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 The next objection of Hipparchus is likewise false. He attempts to prove that Eratosthenes, in his statement that the route from Thapsacus to the Caspian Gates is 10,000 stadia, gives this as the distance taken in a straight line; such not being the case, as in that instance the distance would be much shorter. His mode of reasoning is after this fashion. He says, ‘According to Eratosthenes, the mouth of the Nile at Canopus,1 and the Cyaneæ,2 are under the same meridian, which is distant from that of Thapsacus 6300 stadia. Now from the Cyaneæ to Mount Caspius, which is situated close to the defile3 leading from Colchis to the Cas- pian Sea, there are 6600 stadia,4 so that, with the exception of about 300 stadia, the distance from the meridian of the Cyaneæ to that of Thapsacus, or to that of Mount Caspius, is the same: and both Thapsacus and Mount Caspius are, so to speak, under the same meridian.5 It follows from this that the Caspian Gates are about equi-distant between Thapsacus and Mount Caspius, but that the distance between them and Thapsacus is much less than the 10,000 stadia mentioned by Eratosthenes. Consequently, as the distance in a right line is much less than 10,000 stadia, this route, which he considered to be in a straight course from the Caspian Gates to Thapsacus, must have been a circumbendibus.’ To this we reply, that Eratosthenes, as is usual in Geography, speaks of right lines, meridians, and parallels to the equator, with considerable latitude, whereas Hipparchus criticizes him with geometrical nicety, as if every line had been measured with rule and compass. Hipparchus at the same time himself frequently deciding as to right lines and parallels, not by actual measurement, but mere conjecture. Such is the first error of this writer. A second is, that he never lays down the distances as Eratosthenes has given them, nor yet reasons on the data furnished by that writer, but from mere assumptions of his own coinage. Thus, where Eratosthenes states that the distance from the mouth of the [Thracian Bosphorus] to the Phasis is 8000 stadia, from thence to Dioscurias 600 stadia,6 and from Dioscurias to Caspius five days' journey, (which Hipparchus estimates at 1000 stadia,) the sum of these, as stated by Eratosthenes, would amount to 9600 stadia. This Hipparchus abridges in the following manner. From the Cyaneæ to the Phasis are 5600 stadia, and from the Phasis to the Caspius 1000 more.7 There fore it is no statement of Eratosthenes that the Caspius and Thapsacus are under the same meridian, but of Hipparchus himself. However, supposing Eratosthenes says so, does it follow that the distance from the Caspius to the Caspian Gates, and that from Thapsacus to the same point, are equal.8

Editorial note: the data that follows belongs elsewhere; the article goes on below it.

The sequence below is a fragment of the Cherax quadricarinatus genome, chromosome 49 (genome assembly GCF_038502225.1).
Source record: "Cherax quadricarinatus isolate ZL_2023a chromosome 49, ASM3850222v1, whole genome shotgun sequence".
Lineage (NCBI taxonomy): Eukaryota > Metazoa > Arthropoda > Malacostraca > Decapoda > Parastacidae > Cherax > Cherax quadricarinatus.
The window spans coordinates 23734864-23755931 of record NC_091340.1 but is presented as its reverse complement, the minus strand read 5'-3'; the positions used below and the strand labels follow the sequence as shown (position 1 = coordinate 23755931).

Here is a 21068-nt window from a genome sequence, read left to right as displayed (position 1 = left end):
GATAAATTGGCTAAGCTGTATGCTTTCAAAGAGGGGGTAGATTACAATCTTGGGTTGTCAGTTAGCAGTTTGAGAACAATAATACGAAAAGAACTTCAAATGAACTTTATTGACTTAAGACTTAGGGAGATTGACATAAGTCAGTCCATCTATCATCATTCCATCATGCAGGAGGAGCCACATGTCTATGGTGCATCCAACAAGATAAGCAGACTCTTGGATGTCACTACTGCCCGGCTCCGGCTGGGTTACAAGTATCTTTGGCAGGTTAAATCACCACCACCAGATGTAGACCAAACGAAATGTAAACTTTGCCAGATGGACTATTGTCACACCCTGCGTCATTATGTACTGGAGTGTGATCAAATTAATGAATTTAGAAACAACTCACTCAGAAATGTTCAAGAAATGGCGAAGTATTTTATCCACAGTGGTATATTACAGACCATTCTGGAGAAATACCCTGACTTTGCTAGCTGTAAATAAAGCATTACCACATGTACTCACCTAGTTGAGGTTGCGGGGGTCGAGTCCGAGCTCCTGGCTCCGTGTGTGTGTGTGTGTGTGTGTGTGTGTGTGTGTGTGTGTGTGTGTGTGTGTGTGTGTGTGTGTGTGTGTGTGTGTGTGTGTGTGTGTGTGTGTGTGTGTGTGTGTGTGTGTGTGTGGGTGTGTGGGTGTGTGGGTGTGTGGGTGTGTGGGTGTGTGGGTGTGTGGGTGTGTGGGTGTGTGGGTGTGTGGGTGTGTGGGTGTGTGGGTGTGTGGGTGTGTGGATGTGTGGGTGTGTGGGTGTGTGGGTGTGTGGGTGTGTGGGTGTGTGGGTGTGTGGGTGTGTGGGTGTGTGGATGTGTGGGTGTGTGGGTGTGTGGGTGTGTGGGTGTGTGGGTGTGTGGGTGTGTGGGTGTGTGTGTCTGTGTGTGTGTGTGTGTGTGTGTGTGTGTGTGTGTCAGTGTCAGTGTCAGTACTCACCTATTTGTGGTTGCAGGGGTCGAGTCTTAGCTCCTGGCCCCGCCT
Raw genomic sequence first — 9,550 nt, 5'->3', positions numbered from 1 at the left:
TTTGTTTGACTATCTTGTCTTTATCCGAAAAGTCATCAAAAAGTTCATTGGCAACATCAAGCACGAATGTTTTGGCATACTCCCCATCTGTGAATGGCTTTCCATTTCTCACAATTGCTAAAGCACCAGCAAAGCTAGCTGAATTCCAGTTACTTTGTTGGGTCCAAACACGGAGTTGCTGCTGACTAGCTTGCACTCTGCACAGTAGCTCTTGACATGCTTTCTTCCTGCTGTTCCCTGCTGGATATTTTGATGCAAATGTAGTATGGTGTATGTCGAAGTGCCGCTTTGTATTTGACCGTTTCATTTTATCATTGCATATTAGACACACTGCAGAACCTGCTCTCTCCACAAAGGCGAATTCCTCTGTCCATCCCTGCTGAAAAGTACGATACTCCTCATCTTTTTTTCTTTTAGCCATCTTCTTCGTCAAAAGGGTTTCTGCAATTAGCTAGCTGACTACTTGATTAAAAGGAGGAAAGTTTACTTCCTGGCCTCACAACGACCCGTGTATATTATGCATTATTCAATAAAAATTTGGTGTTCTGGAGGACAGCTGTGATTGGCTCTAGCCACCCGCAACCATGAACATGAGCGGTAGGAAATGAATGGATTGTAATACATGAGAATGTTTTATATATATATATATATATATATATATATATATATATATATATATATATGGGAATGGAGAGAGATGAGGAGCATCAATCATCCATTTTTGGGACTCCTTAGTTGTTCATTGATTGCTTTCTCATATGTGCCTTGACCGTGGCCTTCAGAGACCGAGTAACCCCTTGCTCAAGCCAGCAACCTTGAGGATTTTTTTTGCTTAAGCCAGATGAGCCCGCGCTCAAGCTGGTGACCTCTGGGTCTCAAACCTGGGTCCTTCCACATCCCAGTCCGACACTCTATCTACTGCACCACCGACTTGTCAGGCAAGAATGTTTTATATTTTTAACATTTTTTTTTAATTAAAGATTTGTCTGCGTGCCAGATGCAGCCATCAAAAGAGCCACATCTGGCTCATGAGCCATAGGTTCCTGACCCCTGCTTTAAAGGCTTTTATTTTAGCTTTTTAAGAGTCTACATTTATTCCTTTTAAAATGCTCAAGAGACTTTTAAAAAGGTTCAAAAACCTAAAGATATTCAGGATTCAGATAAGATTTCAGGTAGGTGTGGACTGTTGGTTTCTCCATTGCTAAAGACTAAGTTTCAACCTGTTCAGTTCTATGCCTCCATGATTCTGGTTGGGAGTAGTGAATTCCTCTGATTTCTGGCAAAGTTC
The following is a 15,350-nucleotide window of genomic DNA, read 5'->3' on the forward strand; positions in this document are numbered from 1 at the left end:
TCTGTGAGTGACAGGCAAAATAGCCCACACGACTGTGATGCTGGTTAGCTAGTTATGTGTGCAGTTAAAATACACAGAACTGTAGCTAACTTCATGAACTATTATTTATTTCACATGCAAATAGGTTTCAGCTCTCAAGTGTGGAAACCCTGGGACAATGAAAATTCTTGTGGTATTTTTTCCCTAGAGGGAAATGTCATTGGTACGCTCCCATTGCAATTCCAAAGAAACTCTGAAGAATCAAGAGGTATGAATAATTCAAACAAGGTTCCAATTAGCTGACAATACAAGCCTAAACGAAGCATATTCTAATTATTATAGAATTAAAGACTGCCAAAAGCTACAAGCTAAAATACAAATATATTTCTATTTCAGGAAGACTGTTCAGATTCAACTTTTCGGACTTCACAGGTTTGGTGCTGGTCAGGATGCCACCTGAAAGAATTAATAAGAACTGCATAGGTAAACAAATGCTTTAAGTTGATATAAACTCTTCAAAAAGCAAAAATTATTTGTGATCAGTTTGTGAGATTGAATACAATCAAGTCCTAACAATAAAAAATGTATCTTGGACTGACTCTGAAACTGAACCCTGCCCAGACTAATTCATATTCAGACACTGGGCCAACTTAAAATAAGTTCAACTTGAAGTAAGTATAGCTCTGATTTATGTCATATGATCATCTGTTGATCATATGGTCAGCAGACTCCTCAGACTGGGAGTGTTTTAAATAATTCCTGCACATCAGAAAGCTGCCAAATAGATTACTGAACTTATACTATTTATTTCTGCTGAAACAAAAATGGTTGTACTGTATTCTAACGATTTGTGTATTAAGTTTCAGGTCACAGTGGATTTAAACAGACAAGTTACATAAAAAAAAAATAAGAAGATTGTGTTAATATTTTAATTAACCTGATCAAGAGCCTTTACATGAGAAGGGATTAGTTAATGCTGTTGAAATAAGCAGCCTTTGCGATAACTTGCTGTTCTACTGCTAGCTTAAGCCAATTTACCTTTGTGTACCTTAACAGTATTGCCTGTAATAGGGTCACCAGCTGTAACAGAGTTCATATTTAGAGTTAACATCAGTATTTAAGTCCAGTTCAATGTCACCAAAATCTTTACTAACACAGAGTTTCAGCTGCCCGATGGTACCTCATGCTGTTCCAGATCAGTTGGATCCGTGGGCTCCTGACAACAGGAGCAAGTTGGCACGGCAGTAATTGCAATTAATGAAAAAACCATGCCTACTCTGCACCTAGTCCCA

1 Moadieh, the mouth of the river close to Aboukir.
2 Certain little islets at the mouth of the canal of Constantinople, in the Black Sea. These islands want about a degree and a quarter of being under the same meridian as Moadieh.
3 Gosselin remarks, that the defile intended by Strabo, was probably the valley of the river Kur, or the ancient Cyrus, in Georgia; and by Mount Caspius we are to understand the high mountains of Georgia, whence the waters, which fall on one side into the Black Sea, and on the other into the Caspian, take their rise.
4 Gosselin also observes, that on our charts this distance is about 8100 stadia of 700 to a degree. Consequently the difference between the meridian of Thapsacus and that of Mount Caspius is as much as 4° 45′, in place of the 300 stadia, or from 25′ to 26′ supposed by Hipparchus.
5 On the contrary, Mount Caspius is east of the meridian of Thapsacus by about 2500 stadia, of 700 to a degree.
6 Now Iskouriah. Dioscurias, however, is 800 stadia from the Phasis, of 700 to a degree.
7 According to our improved charts, the distance from the meridian of the Cyaneæ to that of the Phasis is 6800 stadia, of 700 to a degree; from the Cyaneæ to Mount Caspius, 8080.
8 The meridian of Mount Caspius is about 2625 stadia nearer the Caspian Gates than that of Thapsacus.
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